The following picture illustrates the relationship between the behavior table and report hierarchy. In it, you can see that items in the behavior table occur at the lowest level in the report hierarchy table. Because the hierarchy can have different depths at different places, this means that the behavior table items can occur in different columns (different depths) in the report hierarchy table. Also, note that intermediate levels can correspond to custom dimensions (for example, the channel and product dimensions at levels 3 and 4) but they do not have to. For example, interest income and interest expense (in the first six rows of the report hierarchy table) have no existence outside the report hierarchy table itself.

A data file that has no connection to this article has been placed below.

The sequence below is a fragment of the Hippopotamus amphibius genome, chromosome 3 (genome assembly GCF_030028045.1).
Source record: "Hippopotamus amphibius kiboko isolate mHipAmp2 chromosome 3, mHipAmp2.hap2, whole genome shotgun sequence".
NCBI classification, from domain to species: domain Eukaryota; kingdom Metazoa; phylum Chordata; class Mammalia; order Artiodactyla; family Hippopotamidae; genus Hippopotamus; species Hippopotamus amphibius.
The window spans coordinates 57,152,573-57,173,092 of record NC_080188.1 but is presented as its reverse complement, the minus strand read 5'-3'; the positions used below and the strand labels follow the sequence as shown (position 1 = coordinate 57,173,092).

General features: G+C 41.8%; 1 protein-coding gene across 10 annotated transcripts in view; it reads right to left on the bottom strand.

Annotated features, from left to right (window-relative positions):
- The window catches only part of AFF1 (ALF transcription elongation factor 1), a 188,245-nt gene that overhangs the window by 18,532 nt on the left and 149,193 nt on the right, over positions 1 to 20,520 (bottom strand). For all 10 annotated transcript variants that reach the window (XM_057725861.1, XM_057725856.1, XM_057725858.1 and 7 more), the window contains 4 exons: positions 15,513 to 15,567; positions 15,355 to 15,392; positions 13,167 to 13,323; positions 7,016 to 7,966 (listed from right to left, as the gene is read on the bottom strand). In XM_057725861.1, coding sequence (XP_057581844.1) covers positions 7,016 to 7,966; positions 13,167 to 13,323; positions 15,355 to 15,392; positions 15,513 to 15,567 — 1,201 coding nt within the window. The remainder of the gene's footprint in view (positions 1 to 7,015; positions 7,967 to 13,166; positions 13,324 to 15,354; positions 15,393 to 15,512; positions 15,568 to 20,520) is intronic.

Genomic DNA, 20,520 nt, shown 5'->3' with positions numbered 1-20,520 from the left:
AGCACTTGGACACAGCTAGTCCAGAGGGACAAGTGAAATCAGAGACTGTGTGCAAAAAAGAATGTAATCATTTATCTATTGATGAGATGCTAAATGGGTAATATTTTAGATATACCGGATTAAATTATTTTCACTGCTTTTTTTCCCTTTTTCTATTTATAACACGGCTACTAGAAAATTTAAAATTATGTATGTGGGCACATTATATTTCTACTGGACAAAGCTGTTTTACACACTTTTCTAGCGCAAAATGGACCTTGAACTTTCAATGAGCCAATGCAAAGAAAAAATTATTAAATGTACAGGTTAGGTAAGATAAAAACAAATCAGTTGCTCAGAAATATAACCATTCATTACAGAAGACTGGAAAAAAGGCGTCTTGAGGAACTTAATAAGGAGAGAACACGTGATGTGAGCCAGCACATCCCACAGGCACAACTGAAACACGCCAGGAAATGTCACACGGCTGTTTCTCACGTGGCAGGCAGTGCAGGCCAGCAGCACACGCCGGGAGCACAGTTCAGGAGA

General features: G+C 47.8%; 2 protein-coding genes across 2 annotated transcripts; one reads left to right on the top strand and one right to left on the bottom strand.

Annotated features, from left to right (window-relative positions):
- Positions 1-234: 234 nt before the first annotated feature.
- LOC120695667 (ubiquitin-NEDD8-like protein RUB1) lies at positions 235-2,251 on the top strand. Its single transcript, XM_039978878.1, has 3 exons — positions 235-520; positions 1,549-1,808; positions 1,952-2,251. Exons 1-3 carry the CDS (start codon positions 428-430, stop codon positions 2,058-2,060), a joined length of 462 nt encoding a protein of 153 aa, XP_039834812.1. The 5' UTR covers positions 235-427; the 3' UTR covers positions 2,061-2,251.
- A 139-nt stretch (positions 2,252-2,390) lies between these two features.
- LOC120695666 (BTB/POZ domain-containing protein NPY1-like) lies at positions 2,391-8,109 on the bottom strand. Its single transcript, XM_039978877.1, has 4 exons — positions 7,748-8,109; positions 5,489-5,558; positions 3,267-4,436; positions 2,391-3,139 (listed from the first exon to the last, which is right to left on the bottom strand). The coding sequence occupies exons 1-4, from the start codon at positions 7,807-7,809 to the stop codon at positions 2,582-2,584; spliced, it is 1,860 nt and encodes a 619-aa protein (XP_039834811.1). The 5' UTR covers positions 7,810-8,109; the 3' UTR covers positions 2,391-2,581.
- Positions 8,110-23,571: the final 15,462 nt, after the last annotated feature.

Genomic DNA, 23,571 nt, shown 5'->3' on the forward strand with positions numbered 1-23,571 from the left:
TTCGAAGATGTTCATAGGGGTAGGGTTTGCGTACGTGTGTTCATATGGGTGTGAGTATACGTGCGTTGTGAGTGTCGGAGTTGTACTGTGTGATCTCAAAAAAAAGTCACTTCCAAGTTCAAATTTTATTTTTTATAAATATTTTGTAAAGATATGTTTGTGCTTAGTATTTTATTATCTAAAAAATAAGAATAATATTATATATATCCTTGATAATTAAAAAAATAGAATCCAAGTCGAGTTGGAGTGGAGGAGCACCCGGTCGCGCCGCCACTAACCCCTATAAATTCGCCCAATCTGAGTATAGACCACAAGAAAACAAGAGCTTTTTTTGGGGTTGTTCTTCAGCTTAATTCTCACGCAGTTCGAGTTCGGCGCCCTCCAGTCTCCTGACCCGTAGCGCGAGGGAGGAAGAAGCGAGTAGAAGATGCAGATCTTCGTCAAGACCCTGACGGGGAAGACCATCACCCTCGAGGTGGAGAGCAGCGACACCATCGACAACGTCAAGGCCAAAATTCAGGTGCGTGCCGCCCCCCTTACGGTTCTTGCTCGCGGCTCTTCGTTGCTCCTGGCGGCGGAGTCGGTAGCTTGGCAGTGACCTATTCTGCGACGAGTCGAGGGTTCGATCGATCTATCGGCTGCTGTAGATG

The following graphic summarizes the relationships among the behavior table, report hierarchy, report layout, and resulting OLAP report. Note that the ID in the behavior table matches the ID in the report hierarchy table and in the report layout table. The software currently also requires that the associated name in the report hierarchy table match the name in the report layout table, but the primary key is the ID field.